A Nassau County Police flatbed tow-truck takes a vehicle, driven...

A Nassau County Police flatbed tow-truck takes a vehicle, driven by murder suspect Sang Ho Kim, from Route 9D in Cold Spring. (Sept. 26, 2013) Credit: Xavier Mascarenas

The hunt for the man who police believe killed one person and wounded another in a workplace shooting near the Roosevelt Field mall shifted upstate Thursday, while a law enforcement source said the alleged shooter felt cheated by the East Garden City company.

The Honda Pilot belonging to the alleged shooter, Sang Ho Kim, was spotted late Wednesday night by Putnam County sheriff deputies near Cold Spring, about 60 miles north of Manhattan, authorities said. Officers from more than a dozen agencies swarmed out across much of the western portion of the county, even as authorities said they have received tips that Kim may have left the area.

Police said Kim, 63, of Queens, entered Savenergy Inc. offices in East Garden City at about 10:10 a.m. Wednesday, then fatally shot a worker and critically wounded the owner of the energy-efficient lighting company.

The man killed was identified as Yong Jae Shin, 25, of Whitestone, Queens, by Central Funeral Home of New York in Flushing, which is handling the funeral arrangements.

The wounded man has been identified by friends and a law enforcement source as John Choi, of Woodmere, and the owner of Savenergy.

Detectives believe Kim felt he was "cheated out of a lot of money" by the company, a law enforcement source said.

He blamed Choi for not giving him the money he thought he was due after they collaborated on projects, the source said: "He apparently thought he had been slighted and denied what was owed to him."

David Chulwoo Lee, president of the Korean-American Public Affairs Committee, said Choi's family told him the executive and Kim were involved in a dispute over sales commissions collected by Kim in his role selling products made by Savenergy.

"Whenever you sell the product, you should be honest . . . but this guy didn't do the right job so they had a problem," Lee said, referring to Kim.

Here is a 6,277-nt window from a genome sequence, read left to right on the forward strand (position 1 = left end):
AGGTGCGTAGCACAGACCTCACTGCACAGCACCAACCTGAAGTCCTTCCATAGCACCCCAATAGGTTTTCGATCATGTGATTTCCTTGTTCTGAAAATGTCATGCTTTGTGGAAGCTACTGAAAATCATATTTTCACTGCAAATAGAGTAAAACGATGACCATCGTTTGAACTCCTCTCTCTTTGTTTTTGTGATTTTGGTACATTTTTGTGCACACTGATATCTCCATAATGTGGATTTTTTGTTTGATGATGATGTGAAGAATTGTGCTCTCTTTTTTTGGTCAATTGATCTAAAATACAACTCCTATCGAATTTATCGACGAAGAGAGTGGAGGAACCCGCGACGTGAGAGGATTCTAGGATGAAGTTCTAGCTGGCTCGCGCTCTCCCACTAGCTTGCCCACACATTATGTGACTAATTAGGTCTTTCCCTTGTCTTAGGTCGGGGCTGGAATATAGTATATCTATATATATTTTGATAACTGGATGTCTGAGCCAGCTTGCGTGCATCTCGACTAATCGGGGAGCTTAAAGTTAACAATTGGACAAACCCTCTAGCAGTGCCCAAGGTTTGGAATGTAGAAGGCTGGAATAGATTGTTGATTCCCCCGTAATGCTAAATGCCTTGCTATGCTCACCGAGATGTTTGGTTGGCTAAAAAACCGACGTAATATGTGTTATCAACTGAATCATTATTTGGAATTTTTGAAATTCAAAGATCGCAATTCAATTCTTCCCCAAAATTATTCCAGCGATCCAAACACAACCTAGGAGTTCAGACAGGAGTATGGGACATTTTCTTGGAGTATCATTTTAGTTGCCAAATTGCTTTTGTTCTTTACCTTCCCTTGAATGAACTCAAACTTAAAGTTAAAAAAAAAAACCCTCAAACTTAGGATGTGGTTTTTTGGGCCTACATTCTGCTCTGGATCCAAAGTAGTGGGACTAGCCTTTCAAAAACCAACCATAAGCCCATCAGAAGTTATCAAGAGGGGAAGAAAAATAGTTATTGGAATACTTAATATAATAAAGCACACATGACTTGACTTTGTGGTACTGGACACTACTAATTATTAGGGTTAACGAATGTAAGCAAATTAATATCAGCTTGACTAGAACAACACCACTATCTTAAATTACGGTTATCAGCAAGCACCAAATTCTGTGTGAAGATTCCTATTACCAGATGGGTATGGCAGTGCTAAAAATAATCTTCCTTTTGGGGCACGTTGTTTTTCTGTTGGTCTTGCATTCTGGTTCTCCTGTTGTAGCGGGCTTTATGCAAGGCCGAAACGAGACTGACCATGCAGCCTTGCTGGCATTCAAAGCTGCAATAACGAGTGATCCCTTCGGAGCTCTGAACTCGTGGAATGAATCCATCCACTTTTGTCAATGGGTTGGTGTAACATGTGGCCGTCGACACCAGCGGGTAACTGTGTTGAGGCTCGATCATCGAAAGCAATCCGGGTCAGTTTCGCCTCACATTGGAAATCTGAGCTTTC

Eventually, Choi confronted Kim about not following company guidelines as well as questions about the commissions he made on sales after word of Kim's actions made it to Choi's desk.

"I think that made him mad," Lee said of Kim. "John Choi is a very honorable man."

Kim's sister, reached by phone Wednesday night at home, said her brother and Choi had been "partners" on a deal and got into a dispute.

"He didn't pay my brother," said the sister, a Syosset resident who asked not to be publicly named. "My brother gave him a warning."

On Tuesday, Choi called Kim to arrange a meeting for that day, but when Kim got there, Choi was nowhere to be found, she said: "He went there and nobody's there. My brother got really, really mad."

Choi remained in critical condition Thursday at Nassau University Medical Center in East Meadow, said Shelley Lotenberg, a hospital spokeswoman said. "He's conscious and alert," said Lotenberg. Lee said Choi had been shot in the head.

The shooting took place near the Roosevelt Field mall and the Meadowbrook State Parkway. The hunt and lockdown paralyzed one of Nassau's busiest shopping and business districts for hours.

Law enforcement officials Thursday said it was not clear if Kim was dead or alive. His sister said Wednesday that he left a voice-mail message threatening suicide two hours after the shooting.

Twelve hours after the shooting, Kim's white sport utility vehicle was found at Little Stony Point, a park on the Hudson River north of the village, Putnam County Sheriff Donald B. Smith said.

Searchers combed through woods, railroad tracks and school campuses, a hunt that continued overnight.

"There are thousands of acres that we're now in the process of searching methodically," State Police Maj. Michael Kopy said late Thursday. "It's not going to happen overnight. It's going to take a period of time."

But Kopy added: "We are receiving tips that he's left the area."

Residents of the village were urged to stay indoors during the intensive manhunt, which shut down schools and roads in the area. "We're telling people to be cautious," Smith said.

Kopy said they are dealing with rugged terrain, and that the suspect has some previous connection to the area. He did not disclose that connection.

Choi's family declined to comment.

With Tania Lopez, Gary Dymski, Fausto Giovanny Pinto and Chau Lam.

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